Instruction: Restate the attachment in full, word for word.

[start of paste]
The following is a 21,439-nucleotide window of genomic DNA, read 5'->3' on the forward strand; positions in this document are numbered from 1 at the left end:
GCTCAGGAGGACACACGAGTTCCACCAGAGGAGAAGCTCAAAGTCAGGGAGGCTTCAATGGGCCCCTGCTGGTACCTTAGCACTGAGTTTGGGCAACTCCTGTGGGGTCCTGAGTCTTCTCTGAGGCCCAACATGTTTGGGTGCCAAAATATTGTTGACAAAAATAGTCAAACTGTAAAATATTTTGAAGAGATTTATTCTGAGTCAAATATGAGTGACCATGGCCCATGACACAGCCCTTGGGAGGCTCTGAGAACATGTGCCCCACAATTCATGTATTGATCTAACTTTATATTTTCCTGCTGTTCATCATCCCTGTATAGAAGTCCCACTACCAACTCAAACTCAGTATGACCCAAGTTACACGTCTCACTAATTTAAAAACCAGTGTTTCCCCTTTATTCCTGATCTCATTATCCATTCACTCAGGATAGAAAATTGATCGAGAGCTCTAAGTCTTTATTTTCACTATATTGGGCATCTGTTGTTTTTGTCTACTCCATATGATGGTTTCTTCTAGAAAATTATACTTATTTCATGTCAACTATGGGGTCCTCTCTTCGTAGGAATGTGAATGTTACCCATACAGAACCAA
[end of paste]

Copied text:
The following is a 21,439-nucleotide window of genomic DNA, read 5'->3' on the forward strand; positions in this document are numbered from 1 at the left end:
GCTCAGGAGGACACACGAGTTCCACCAGAGGAGAAGCTCAAAGTCAGGGAGGCTTCAATGGGCCCCTGCTGGTACCTTAGCACTGAGTTTGGGCAACTCCTGTGGGGTCCTGAGTCTTCTCTGAGGCCCAACATGTTTGGGTGCCAAAATATTGTTGACAAAAATAGTCAAACTGTAAAATATTTTGAAGAGATTTATTCTGAGTCAAATATGAGTGACCATGGCCCATGACACAGCCCTTGGGAGGCTCTGAGAACATGTGCCCCACAATTCATGTATTGATCTAACTTTATATTTTCCTGCTGTTCATCATCCCTGTATAGAAGTCCCACTACCAACTCAAACTCAGTATGACCCAAGTTACACGTCTCACTAATTTAAAAACCAGTGTTTCCCCTTTATTCCTGATCTCATTATCCATTCACTCAGGATAGAAAATTGATCGAGAGCTCTAAGTCTTTATTTTCACTATATTGGGCATCTGTTGTTTTTGTCTACTCCATATGATGGTTTCTTCTAGAAAATTATACTTATTTCATGTCAACTATGGGGTCCTCTCTTCGTAGGAATGTGAATGTTACCCATACAGAACCAA